For decades, the Federal Highway Administration and the California Department of Transportation (CalTrans) have been pursuing a freeway bypass on Highway 101 around the town of Willits in Northern California. For decades, the townsfolk have been suggesting simpler, less costly, and less destructive alternatives. With word that a large-scale cutting of trees could begin on January 28, 2013, a 24 year-old local woman, calling herself the Warbler, climbed into a large ponderosa pine tree slated for removal. Her actions were supported by a local citizens group, Save Our Little Lake Valley (SOLLV). Warbler's commitment to protect the land evolved naturally from her years growing up surrounded by the Rocky Mountains of Colorado.
Warbler has pledged to maintain her tree-sit as long as it remains an effective way of staving off CalTrans' construction plans. Locals have rallied at the base of the tree to support her protest and to raise public awareness. Warbler inspires us all to get in touch with our life on earth. "Caltrans has not considered the many other viable and sensible solutions to Willlits' traffic problems developed by the people," Warbler told The Willits News. "This bypass will not improve local traffic and will create no permanent jobs, but it will permanently scar the Little Lake Valley. The Army Corp of Engineers is mandated to choose the least harmful alternative and the CalTrans Bypass isn't it."
Warbler's willingness to "occupy" a large tree in order to protect it and the surrounding countryside is reminiscent of Julia "Butterfly" Hill who was just 23 years-old on December 10, 1997, when she ascended 180 feet up the redwood tree she called Luna, where she lived for 738 days, before an accommodation was reached to preserve Luna and all trees within a 200 foot buffer zone.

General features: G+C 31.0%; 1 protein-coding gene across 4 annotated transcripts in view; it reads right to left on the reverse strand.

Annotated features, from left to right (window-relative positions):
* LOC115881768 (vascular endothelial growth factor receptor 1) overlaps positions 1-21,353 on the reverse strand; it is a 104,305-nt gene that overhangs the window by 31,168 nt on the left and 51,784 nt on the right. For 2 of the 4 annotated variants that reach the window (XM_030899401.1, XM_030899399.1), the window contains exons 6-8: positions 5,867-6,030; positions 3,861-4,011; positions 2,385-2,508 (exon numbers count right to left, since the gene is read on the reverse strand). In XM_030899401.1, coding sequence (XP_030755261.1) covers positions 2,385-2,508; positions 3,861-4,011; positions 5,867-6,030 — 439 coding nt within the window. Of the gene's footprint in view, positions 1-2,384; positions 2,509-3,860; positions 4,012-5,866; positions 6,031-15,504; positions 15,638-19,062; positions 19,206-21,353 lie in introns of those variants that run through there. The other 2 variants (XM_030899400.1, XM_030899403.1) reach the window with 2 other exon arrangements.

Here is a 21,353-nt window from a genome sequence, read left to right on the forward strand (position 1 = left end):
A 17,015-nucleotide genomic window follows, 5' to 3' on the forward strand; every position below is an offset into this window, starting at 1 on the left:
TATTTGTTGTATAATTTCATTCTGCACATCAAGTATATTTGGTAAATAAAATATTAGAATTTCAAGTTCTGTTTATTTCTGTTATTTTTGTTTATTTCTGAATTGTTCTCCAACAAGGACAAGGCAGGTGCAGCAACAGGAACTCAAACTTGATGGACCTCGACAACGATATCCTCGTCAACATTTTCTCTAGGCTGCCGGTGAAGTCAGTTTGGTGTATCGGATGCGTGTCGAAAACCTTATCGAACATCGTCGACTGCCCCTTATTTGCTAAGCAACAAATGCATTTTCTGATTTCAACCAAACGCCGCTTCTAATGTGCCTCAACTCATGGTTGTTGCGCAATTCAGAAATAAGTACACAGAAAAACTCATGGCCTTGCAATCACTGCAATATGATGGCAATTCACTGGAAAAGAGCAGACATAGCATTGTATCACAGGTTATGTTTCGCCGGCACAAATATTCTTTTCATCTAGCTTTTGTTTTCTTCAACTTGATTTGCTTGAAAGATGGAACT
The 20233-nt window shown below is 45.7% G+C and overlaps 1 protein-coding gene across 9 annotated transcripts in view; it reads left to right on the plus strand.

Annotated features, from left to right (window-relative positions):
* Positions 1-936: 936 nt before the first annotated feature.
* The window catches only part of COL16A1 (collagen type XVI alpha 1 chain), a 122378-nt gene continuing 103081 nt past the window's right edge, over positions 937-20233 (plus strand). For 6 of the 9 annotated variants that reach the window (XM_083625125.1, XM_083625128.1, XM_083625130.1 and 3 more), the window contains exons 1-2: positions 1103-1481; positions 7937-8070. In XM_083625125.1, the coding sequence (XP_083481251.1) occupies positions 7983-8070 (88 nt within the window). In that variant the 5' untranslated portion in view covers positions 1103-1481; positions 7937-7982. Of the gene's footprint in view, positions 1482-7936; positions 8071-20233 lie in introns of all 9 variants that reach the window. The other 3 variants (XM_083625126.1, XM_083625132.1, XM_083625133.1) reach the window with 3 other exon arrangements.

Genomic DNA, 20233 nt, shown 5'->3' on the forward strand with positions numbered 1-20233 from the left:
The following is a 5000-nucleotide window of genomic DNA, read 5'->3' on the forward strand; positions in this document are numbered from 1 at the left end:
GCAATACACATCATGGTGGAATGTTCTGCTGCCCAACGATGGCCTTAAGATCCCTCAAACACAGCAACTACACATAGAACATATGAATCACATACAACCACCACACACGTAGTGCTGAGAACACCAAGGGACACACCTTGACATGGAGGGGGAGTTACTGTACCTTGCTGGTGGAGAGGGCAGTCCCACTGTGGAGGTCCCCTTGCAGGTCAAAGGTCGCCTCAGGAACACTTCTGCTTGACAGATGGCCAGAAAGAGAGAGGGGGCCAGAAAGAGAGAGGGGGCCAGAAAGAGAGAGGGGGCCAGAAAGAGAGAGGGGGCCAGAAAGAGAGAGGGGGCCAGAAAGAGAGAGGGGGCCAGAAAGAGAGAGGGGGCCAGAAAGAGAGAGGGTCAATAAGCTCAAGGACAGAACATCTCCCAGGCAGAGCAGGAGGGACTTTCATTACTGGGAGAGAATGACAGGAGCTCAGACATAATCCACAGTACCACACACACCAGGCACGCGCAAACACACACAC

Support for Warbler, and her efforts to find a better solution than the CalTrans Bypass, is increasing every day. Long-time Willits residents Marc Komer and Robin Goldner wrote to Governor Jerry Brown saying, "The CalTrans Bypass is a project that needs to be stopped now. It is an unnecessary fiscal waste and an environmental disaster."
Rosamond Crowder who has been working for many years to find a local solution to traffic congestion says, "I want you to know that there is a Transportation Industrial Complex. It is fueled by the mega-trucking industry and the highway construction industry. They take our tax dollars and they serve the Complex."
Michael Foley grows vegetables at Green Uprising Farm in the Little Lake Valley. "When our elected officials choose to leave it to the bureaucracies and leave us out," says Foley, "it becomes not just a right but an obligation of citizens to protest. That's what Thomas Jefferson and John Adams and the rest of the Founding Fathers said."
Warbler has made her stand. "I'm here and I'm going to stay here," she says. The question is, who will stand with her? To learn more contact: Save Our Little Lake Valley (SOLLV)